For Wasl Asset Management Group, launching freehold projects does not mean sticking to the tried and trusted locations in the city. By placing its launches in as yet untapped Nad Al Hammar and in Jebel Ali (spanning 20 million square metres), the Dubai Government’s asset management arm favour the untested over the familiar.
And there are more locations it is homing in on, such as the one in Al Kifaf near World Trade Centre Roundabout and behind the Etisalat tower and close to Zabeel Park. Phase 1 will have four buildings and then will be expanded to include more residential and office buildings, a convention centre (makes commercial sense given the closeness to World Trade Centre), a shopping strip and hotels.
“In any freehold project we launch, Wasl properties, a subsidiary of Wasl Asset Management Group, retains a certain component that will go into our leasing portfolio,” said Hesham Abdullah Al Qasim (left), CEO of Wasl Asset Management Group. “It also sends out a message to the rest of the investors about the level of confidence we have in our own projects from a return on investment perspective. We are not launching to sell and make a full exit.”
But won’t going for less developed areas of the city put a clamp on the kind of pricing that Wasl properties as the developer can command? Al Qasim reckons that is not how the company’s business model works: “We follow a lot of pricing indexes, both developed internally and from external sources, before arriving at the launch prices. We go by what the market at a particular location can reasonably expect.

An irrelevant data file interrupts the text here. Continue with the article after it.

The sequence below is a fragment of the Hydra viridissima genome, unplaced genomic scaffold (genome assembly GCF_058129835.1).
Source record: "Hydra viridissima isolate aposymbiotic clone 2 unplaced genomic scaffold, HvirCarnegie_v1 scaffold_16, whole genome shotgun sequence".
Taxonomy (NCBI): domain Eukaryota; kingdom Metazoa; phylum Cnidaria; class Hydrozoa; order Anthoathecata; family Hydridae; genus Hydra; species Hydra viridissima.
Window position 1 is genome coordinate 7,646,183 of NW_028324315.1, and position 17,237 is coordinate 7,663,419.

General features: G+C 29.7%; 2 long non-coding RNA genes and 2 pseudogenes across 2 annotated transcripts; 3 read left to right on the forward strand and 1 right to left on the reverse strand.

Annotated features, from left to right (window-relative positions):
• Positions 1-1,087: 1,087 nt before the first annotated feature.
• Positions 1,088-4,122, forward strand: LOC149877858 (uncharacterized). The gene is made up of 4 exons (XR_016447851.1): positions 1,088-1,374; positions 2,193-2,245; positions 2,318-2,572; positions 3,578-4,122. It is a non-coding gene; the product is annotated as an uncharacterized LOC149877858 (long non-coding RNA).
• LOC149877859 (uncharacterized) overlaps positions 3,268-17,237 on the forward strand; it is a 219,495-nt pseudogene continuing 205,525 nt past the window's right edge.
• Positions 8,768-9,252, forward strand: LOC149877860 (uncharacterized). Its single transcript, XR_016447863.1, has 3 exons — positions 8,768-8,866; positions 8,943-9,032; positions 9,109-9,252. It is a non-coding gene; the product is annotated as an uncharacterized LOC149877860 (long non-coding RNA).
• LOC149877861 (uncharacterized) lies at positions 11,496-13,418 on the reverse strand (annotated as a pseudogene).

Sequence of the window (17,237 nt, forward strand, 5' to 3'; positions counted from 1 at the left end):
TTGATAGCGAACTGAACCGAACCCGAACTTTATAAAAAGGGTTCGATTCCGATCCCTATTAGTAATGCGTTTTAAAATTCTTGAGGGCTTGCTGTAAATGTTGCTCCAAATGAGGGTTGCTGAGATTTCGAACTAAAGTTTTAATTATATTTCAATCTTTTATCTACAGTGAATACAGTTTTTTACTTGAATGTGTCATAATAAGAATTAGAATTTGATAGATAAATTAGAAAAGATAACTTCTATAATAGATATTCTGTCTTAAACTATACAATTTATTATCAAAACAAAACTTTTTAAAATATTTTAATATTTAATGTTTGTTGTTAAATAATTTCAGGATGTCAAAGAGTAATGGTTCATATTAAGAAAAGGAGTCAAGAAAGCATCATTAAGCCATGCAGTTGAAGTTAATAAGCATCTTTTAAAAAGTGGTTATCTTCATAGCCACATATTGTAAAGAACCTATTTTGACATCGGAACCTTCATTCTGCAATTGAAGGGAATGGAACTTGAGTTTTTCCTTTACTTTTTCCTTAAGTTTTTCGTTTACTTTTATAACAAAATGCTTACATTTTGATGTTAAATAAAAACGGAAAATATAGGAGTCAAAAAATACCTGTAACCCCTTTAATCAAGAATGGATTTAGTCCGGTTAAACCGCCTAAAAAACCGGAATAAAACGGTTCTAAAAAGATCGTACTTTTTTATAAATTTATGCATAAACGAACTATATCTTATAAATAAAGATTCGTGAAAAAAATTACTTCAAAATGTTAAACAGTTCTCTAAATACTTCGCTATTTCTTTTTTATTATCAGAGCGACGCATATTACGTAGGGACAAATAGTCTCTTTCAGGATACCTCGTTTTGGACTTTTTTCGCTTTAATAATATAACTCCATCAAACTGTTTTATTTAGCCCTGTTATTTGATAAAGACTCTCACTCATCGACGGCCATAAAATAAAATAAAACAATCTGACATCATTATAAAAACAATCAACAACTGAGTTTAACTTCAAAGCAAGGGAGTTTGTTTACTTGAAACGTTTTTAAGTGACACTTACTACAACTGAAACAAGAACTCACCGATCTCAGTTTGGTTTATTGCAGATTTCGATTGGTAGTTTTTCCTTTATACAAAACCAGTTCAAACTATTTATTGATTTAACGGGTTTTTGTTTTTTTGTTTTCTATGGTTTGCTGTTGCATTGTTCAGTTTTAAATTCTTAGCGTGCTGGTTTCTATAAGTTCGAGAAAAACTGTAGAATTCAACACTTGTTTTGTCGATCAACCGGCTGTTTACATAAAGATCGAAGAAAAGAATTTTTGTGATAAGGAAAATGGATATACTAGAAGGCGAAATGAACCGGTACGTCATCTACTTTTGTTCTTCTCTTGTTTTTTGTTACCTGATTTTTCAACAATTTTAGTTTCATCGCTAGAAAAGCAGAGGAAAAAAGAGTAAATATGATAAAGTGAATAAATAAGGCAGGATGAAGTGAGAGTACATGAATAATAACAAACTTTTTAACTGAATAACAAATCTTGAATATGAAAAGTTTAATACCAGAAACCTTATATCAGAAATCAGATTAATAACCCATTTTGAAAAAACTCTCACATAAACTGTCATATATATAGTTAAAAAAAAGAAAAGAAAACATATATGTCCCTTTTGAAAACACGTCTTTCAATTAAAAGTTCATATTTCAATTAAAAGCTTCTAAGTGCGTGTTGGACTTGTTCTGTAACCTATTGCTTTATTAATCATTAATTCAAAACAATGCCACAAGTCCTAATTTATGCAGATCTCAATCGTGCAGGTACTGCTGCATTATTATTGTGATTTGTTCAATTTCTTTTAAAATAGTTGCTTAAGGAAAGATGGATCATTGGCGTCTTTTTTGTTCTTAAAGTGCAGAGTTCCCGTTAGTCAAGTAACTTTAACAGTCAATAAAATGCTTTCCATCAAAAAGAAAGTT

“It’s what we have done with our leasing portfolio — and that’s three times what we build under freehold each year — and that stretches across the entire city. This includes highly developed areas such as Jumeirah and Karama.
“Wherever we see that general pricing of rentals in a particular neighborhood is starting to get too high, we build new capacity there to stabilise asking rates.” (This is the strategy the developer has deployed with its “Dar Wasl” project on Al Wasl Road, where the rents on the villas and apartments are going slightly lower — about 5 per cent — than the prevailing rates. According to Al Qasim, from the 2014 peaks, villa rents on Jumeirah have dropped and could take another year for them to balance out.)
The developer’s upcoming freehold projects, particularly Wasl Gate in Jebel Ali, will get more expansive. The Jebel Ali location will go in for multiple property categories, including offices. “In the first phase, we will be selling town houses — but when the market is right,” the CEO said. “If we don’t sell, we can always lease.
“Leasehold will always be part of the company’s DNA — as such, there’s a lot that other developers are doing with freehold. But leasehold options are what a majority of residents still want and what the city needs.”
Being a government-owned entity might mean that for Wasl it is not too much of a stress to expand the land bank. But the company’s fortunes are still dictated by the tides of market movements.
“It was in 2007 that we launched with a portfolio of 7,000 units and now that’s gone up to 35,000,” said Al Qasim. “During the worst of the crisis years we were still building and delivering mid-income leased properties in Muhaisnah. And yet we had no problem in leasing those.
“More recently, we had people queuing from 4am when we opened leases for another project in Muhaisnah, Wasl Oasis II. Queues for rental projects are unheard of in Dubai — but we saw that happen.
“A market economy will always have a high beat and a low beat — but something in the market will always force you to do something.”
Source: Gulf News